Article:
Explore the sprawling Kampong Ayer
Kampong Ayer holds many titles and nicknames and is a national heritage of Brunei. The floating village stretches across the Brunei River in Bandar Seri Begawan, housing approximately 13,000 residents. Separated into different neighbourhoods, Kampong Ayer has its own schools, libraries and mosques. Locals use speedboats to get from the land to the village in the same way we use a bus. Getting lost in the labyrinth and snapping photos of this traditional lifestyle is one of our favourite reasons to visit Brunei.
Virgin rainforests stretching towards the horizon
As Malaysian and Indonesian Borneo chopped down their rainforests, Brunei was tapping oil in the South China Sea. Flash forward to today and Brunei’s dense jungle is deforestation-free. Approximately 80% of Brunei is virgin rainforest. Most of the jungle remains in the same condition as it has for thousands of years.
A blend of Malay, Singaporean and Indonesian food
Another one of the top reasons to visit Brunei is its food. The Sultanate’s strong cultural ties with Malaysia, Singapore and Indonesia blend to create a delicious fusion of food. Restaurants in Bandar Seri Begawan sell typical Malay-style fried rice and noodles mixed with Indonesian favourites like spicy Rendang. Brunei combines the best of all regional cuisine, making it easy to find Bornean treats, fiery Indonesian food and local snacks.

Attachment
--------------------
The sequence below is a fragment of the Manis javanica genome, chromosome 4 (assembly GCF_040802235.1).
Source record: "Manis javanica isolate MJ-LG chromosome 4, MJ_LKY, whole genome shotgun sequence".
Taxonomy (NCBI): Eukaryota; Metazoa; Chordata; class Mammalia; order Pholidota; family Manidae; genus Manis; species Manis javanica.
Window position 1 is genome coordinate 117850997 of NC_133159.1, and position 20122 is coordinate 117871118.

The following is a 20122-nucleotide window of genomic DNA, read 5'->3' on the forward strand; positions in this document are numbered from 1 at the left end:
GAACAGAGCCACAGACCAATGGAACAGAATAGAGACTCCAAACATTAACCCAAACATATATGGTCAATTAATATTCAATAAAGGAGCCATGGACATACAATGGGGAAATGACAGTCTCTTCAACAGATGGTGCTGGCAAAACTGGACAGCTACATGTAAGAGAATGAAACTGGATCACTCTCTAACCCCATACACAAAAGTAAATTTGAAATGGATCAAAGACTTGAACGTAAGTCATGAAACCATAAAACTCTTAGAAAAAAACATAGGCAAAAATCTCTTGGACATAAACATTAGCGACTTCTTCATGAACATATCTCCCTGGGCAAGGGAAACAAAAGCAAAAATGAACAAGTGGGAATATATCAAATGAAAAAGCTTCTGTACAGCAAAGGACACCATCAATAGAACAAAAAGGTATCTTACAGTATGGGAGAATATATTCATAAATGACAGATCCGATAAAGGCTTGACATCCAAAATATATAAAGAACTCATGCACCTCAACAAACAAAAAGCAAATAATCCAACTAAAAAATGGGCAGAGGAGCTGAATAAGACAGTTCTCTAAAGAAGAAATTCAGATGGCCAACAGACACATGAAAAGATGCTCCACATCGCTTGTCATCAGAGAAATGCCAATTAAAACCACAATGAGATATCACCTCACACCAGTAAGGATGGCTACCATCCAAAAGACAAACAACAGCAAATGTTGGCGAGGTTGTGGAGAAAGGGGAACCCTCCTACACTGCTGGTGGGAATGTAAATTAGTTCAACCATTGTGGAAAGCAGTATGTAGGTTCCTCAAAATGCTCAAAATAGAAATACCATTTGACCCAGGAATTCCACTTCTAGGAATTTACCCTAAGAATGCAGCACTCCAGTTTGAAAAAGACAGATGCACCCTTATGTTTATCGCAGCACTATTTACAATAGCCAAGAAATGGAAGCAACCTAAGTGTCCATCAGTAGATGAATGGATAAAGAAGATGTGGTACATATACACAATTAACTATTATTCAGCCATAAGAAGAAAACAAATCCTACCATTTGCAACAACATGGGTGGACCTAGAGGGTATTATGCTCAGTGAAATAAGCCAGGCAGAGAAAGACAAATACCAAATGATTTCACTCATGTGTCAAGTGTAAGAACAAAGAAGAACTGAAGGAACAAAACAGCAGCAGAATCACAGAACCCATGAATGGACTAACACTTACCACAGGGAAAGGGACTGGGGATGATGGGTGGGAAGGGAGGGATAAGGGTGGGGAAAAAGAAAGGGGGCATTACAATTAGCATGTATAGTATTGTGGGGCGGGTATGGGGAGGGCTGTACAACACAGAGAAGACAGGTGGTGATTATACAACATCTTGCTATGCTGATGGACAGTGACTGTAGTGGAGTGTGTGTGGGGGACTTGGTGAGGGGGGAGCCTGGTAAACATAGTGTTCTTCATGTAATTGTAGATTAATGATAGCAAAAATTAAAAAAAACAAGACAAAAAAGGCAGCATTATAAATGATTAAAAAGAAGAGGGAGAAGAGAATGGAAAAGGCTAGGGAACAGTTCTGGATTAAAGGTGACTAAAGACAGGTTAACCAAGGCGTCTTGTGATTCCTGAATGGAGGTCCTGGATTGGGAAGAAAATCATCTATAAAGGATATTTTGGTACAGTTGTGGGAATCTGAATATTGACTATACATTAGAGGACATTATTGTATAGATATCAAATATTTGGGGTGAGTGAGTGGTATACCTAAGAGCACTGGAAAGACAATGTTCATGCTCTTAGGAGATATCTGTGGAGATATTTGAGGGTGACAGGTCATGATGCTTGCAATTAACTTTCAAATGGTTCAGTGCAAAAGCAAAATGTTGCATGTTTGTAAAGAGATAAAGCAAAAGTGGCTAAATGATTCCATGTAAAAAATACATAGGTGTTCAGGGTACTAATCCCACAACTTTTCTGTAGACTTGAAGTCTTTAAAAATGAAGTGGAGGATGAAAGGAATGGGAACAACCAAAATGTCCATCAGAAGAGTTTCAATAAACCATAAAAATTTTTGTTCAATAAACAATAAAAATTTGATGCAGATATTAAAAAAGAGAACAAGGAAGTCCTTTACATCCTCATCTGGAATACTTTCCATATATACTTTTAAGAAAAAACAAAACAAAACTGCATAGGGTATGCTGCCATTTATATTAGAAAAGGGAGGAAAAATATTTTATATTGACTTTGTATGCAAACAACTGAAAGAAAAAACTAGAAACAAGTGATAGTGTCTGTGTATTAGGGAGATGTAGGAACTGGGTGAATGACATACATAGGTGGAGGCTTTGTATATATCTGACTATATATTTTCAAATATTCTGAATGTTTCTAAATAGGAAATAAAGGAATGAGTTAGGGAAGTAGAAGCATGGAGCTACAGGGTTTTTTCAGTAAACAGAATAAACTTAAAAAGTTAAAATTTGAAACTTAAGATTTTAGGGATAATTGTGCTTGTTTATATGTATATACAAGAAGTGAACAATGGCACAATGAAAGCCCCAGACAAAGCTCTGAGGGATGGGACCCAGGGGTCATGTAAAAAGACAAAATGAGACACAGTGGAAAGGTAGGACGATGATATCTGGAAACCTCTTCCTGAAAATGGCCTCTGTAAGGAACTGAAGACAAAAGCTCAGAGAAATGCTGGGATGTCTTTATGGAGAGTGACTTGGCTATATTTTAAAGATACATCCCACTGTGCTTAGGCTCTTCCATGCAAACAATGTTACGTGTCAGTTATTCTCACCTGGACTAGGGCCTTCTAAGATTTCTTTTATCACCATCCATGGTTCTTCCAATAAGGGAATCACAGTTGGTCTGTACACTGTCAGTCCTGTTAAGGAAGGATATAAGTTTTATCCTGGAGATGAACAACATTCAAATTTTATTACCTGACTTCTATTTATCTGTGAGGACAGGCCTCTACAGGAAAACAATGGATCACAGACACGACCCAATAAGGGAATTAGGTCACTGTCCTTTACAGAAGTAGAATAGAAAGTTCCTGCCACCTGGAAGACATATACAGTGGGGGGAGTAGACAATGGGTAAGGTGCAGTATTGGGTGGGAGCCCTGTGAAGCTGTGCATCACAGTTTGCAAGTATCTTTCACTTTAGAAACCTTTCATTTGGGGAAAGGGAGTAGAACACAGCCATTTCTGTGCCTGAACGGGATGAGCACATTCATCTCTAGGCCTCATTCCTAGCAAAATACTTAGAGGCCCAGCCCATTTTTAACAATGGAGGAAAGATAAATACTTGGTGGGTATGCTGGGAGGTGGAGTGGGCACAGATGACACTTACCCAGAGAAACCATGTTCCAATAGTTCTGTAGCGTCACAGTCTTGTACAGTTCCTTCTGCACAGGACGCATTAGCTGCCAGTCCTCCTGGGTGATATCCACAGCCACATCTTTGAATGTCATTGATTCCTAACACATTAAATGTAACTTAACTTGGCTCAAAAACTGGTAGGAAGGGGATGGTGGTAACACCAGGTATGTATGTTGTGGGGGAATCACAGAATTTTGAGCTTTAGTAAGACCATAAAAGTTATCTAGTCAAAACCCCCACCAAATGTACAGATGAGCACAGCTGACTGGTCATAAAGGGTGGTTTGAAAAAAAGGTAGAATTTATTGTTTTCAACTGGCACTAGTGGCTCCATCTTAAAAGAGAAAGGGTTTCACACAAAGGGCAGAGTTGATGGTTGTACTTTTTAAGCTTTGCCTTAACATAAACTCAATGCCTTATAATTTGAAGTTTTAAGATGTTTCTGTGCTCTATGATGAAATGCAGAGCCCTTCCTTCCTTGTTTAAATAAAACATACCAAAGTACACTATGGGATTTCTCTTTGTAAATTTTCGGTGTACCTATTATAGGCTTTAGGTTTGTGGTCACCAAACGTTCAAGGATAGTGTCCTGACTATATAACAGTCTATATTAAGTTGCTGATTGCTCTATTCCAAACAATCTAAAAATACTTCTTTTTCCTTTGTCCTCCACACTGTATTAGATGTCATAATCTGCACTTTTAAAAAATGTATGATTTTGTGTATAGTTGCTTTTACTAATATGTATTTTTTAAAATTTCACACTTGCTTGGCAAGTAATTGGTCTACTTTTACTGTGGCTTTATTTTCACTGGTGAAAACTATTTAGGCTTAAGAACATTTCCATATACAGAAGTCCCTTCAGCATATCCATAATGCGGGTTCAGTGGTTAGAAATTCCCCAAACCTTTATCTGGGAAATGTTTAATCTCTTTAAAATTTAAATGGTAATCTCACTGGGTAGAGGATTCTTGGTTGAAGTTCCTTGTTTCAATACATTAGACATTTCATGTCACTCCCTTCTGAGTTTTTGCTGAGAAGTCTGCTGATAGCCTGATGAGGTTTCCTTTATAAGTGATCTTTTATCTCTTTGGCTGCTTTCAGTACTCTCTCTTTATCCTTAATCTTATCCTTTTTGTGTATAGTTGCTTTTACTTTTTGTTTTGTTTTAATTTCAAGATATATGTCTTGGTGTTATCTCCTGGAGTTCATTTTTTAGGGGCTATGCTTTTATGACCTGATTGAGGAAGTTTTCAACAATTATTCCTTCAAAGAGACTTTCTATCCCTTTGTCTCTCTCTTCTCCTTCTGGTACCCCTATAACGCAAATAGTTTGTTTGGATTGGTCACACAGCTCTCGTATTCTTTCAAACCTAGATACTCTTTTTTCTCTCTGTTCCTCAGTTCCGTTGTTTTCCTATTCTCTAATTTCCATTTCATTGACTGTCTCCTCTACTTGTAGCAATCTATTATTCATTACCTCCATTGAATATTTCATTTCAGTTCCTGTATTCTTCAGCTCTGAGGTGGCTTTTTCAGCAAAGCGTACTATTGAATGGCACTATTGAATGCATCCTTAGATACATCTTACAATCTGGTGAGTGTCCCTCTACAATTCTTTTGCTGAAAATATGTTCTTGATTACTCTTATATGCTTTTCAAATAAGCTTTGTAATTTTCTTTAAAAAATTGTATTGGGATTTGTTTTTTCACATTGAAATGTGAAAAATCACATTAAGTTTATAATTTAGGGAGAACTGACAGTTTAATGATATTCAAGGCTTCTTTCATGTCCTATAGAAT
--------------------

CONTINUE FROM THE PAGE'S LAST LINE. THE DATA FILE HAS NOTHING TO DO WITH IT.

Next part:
Brunei is super safe
Unlike other destinations in Southeast Asia, Brunei is probably the safest. With ultra-low crime rates (apart from the occasionally petty theft), solo travellers always feel safe in Bandar Seri Begawan at all times of the day and night. The country’s alcohol ban eliminates the drunken and loutish behaviour so common in cities around the world. While visitors still need to use their common sense, Brunei is much safer compared to its neighbours.
One of the cleanest countries in Asia
Southeast Asia suffers from the all-too-common problem with litter. Brunei is different. The Sultan and his government put a lot of effort into keeping the country clean and litter-free. Stroll through the streets and you won’t see (and smell) rubbish. Apart from the inevitable film of gunge at the edges of the Brunei River from Kampong Ayer, Bandar Seri Begawan is in an immaculate condition.
Ulu Temburong National Park: The green jewel of Brunei
Ulu Temburong covers a whopping 500 square kilometres. In context, this is almost 10% of the country’s surface area. Only 1% of the virgin rainforest is open to visitors. Longboats ferry passengers in and out of the national park on tightly regulated tours. Activities include jungle trekking, canopy walks and swimming in natural pools. Scientists recently discovered the fascinating exploding ants in this national park too.